Urban housing experiments in Yugoslavia 1948-1970

Spatium. 2015;2015(34):1-9 DOI 10.2298/SPAT1534001A

 

Journal Homepage

Journal Title: Spatium

ISSN: 1450-569X (Print); 2217-8066 (Online)

Publisher: Institute of Architecture, Urban & Spatial Planning of Serbia

LCC Subject Category: Fine Arts: Architecture

Country of publisher: Serbia

Language of fulltext: English

Full-text formats available: PDF

 

AUTHORS

Alfirević Đorđe (Studio Alfirević, Belgrade)
Simonović-Alfirević Sanja (Institute of Architecture and Urban & Spatial Planning of Serbia, Belgrade)

EDITORIAL INFORMATION

Double blind peer review

Editorial Board

Instructions for authors

Time From Submission to Publication: 30 weeks

 

Abstract | Full Text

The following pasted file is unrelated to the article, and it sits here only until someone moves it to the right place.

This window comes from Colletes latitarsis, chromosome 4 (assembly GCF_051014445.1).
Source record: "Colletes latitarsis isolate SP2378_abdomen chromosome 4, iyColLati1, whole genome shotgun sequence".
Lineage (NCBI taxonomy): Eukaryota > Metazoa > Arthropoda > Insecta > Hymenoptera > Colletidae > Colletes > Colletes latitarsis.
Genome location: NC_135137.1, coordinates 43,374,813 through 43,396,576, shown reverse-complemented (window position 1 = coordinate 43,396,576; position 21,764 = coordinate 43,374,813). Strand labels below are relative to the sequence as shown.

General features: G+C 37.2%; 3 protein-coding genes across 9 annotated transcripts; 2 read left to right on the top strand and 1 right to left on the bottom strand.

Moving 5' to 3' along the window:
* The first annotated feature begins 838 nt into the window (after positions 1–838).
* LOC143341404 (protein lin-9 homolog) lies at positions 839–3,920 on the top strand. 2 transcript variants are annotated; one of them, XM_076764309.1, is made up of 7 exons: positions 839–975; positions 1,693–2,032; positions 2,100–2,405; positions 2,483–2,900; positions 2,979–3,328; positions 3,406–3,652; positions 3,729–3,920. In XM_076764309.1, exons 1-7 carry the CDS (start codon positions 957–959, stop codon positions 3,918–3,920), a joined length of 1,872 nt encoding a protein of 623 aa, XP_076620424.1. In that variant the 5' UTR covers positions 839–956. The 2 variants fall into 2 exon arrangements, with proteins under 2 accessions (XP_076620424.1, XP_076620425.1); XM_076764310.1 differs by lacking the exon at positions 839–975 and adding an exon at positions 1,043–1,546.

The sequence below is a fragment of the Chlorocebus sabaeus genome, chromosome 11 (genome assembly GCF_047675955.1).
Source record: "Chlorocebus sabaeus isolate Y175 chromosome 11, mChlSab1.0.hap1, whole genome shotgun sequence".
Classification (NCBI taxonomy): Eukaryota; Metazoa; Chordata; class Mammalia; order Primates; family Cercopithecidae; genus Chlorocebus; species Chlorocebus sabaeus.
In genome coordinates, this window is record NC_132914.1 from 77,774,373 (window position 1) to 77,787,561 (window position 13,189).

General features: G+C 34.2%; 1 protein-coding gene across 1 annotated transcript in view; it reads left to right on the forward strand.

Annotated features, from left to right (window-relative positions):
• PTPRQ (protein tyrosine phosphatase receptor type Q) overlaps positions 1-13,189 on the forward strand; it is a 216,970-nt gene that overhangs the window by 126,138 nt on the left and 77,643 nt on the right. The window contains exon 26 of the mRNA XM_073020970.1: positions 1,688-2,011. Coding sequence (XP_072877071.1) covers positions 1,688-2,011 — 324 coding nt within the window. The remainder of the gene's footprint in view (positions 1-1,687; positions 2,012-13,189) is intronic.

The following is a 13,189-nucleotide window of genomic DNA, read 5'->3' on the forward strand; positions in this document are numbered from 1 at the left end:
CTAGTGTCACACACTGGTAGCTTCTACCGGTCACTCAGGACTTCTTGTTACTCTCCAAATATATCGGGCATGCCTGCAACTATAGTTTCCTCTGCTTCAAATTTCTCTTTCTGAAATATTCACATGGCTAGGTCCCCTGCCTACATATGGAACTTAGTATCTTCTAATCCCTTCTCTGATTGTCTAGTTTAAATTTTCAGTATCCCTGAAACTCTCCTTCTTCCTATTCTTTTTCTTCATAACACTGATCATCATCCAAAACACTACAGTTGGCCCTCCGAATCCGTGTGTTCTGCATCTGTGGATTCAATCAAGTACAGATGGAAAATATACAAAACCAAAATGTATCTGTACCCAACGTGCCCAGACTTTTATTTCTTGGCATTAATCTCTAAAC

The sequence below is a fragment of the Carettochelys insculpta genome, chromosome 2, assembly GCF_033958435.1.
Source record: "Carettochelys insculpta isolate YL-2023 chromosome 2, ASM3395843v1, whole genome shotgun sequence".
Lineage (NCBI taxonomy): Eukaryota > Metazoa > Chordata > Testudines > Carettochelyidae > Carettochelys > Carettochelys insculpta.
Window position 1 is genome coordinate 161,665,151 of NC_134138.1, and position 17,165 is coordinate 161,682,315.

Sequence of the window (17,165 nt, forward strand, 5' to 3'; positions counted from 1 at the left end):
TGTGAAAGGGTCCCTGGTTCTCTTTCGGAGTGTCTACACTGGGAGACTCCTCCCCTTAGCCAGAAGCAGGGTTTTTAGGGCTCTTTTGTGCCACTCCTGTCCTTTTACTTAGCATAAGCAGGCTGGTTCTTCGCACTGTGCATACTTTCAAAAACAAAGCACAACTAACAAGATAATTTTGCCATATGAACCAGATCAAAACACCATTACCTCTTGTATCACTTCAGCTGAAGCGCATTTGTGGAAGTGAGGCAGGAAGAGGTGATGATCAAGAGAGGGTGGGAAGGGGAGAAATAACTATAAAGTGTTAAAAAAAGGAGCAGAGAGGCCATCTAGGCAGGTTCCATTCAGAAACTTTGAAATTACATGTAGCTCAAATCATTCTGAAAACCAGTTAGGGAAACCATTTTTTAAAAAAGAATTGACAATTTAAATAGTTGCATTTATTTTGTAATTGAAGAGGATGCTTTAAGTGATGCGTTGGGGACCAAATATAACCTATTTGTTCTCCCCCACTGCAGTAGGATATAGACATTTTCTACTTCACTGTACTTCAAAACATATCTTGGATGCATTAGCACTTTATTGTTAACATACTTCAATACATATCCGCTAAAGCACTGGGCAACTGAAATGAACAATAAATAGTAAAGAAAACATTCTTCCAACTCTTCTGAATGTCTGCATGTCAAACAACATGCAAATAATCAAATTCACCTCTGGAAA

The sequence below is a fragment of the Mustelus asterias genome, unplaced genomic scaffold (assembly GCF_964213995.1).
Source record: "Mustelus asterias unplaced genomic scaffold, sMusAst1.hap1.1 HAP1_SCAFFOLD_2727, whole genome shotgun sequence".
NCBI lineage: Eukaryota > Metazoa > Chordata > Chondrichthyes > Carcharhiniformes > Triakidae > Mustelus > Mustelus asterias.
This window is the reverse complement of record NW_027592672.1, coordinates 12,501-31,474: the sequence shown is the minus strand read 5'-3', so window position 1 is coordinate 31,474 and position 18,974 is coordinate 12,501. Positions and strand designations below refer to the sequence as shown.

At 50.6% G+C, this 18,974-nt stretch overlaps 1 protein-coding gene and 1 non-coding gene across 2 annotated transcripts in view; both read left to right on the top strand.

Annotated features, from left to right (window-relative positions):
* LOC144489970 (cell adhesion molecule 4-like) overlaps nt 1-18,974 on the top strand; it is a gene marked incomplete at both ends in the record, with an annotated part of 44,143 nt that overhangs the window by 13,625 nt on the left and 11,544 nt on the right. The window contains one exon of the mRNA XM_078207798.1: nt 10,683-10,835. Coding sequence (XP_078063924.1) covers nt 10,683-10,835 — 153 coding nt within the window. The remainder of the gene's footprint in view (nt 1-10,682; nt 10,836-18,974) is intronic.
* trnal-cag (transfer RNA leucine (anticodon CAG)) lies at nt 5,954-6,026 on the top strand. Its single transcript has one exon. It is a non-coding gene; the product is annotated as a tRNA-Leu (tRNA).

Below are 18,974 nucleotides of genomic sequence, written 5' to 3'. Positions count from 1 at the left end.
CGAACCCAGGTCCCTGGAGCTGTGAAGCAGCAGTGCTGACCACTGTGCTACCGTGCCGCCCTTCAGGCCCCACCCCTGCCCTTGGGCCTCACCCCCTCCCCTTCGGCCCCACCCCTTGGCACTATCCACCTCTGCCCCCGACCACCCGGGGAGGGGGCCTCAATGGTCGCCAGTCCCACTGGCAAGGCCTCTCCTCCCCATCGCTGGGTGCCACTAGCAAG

In the period from 1948 to 1970 urban housing architecture in Yugoslavia had a distinctly experimental character as it strived intensively towards research and establishment of new architectural patterns and values that would mark the period of economic growth of the country. In conditions of mass housing construction, initiated by the devastated urban housing fund after the Second World War, significant influx of population to towns and the state directed its socialist aspirations at alloting every family acceptable living space. The period of the so-called “directed housing construction“, whose imperative was to establish the limits of existential minimum in collective housing, maximal space “packing“ and optimal functionality of flats, at the same time represents the most significant period in the development of housing architecture in Yugoslavia. The architects focused their interests in housing in mainly three directions: a) the creation and application of new prefabrication systems, b) innovative application of modernistic patterns in aestheticization of architecture and c) experimenting with space units which will enable a higher level of privacy in high-density housing conditions. The first direction of research emerged in the context of post-war housing construction of a wide scope, which encouraged the advance of technological research in areas of prefabrication and practical application of achieved results on the whole territory of Yugoslavia. The second direction dealt with architectural planning which was strictly subordinated to social and ideological sphere with domineering socialist monumentalism and artistic and sculptural approach to architecture. The third was related to experimental tendency with new urban housing patterns which aimed to search and find more pragmatic, humane solutions within mass high-density housing constructions which were the first to utilize and show examples of “double-tract” buildings. These were primarily realized in Serbia, as continuation of tendencies first expressed in activities of “Belgrade School of Housing”.